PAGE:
“It was pure relief too. It was amazing standing there and seeing the fans flood out onto the pitch. I never thought it would have been like that. Even that night, in Donegal Town there was something special.”
Nothing could have prepared him for the high-intense finale against Kildare a couple of weeks later, though. That was the evening that Donegal's never-say-die mentality was laid bare on Croke Park. Bradley never doubted the outcome, though, even as the clock ticked ominously towards the end with Kildare in the lead.
“Never once,” he says. “I said to Marty Boyle, sitting beside me on the bench, that there was another score in us. I don't think any players believed we were beaten. Kevin's shot hung in the air for a lifetime, but once I seen the 'keeper moving away I knew it was over. The place just erupted.
“It'll help us now. It gave us that belief that we can win in Croke Park. But that belief has been in us all year.
“It comes from the management. They make us believe that we are good enough and tell us never to give up. That attitude comes from training too. When it gets tough at training we keep going; you just find something in the legs to keep it going. We never give up, never stop.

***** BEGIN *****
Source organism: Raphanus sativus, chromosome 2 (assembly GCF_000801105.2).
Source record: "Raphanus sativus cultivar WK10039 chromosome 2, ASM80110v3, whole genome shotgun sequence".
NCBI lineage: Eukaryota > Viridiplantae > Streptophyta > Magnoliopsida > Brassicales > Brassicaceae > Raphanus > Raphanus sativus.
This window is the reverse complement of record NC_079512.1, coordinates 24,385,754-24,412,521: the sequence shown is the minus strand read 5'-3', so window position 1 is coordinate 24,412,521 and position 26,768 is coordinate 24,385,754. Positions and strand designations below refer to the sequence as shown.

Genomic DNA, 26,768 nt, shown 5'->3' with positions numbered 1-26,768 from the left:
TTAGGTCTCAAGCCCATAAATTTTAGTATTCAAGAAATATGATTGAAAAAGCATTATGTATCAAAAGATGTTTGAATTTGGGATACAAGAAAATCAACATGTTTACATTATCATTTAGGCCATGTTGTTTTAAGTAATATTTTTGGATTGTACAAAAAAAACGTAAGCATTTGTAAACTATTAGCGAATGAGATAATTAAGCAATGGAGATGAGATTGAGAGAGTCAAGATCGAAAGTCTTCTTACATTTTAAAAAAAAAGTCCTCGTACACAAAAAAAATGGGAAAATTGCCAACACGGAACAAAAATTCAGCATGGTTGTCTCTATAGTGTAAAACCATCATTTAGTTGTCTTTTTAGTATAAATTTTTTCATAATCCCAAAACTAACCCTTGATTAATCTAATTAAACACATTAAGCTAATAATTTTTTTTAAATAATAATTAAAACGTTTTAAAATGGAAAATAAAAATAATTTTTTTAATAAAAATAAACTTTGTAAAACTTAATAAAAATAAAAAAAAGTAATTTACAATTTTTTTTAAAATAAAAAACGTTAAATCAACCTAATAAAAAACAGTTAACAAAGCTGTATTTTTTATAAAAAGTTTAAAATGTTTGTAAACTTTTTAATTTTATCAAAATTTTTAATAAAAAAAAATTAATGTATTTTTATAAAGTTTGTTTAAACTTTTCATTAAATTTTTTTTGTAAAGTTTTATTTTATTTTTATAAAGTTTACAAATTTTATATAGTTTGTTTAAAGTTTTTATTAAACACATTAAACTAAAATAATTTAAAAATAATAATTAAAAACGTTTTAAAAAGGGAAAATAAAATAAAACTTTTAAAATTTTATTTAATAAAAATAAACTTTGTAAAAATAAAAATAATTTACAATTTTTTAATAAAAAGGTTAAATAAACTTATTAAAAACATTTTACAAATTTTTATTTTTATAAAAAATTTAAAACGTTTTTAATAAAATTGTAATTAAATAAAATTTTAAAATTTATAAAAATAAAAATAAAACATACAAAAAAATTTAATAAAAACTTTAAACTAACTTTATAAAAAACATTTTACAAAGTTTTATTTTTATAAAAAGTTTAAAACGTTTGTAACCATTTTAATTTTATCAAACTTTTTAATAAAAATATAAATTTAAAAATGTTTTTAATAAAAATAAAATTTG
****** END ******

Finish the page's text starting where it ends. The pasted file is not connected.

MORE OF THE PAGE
“The belief was there all through the League. We learned a lot during the League. Everyone got trust for each other. We never eat the head off each other, we try and work things out and do the things we've been taught to do.”
Born-again Bradley is now just 70 minutes away from an All-Ireland final. But in the way is one of the most formidable units in the country.
That it's Dublin who will march alongside them on Sunday makes the final seem further in the distance. But quietly, you get the feeling that deep down Ryan Bradley believes that there might be another kick from Tir Chonaill.
He says: "The Dubs will be very tough. Tyrone are a great team, but looking at Dublin, they're fast, physical, quick and strong. They're very intelligent and they kick the ball well.
"Their inside forwards are excellent and the defence is very well set-up. The two Brogans are outstanding footballers though.
“We respect them. We respect every team we play, we have to do that because they're a great team and are going well. We're not happy with second best. After we won Ulster, everyone said that we'd be happy enough with that - but that's not the way it is.” (Inishowen Independent)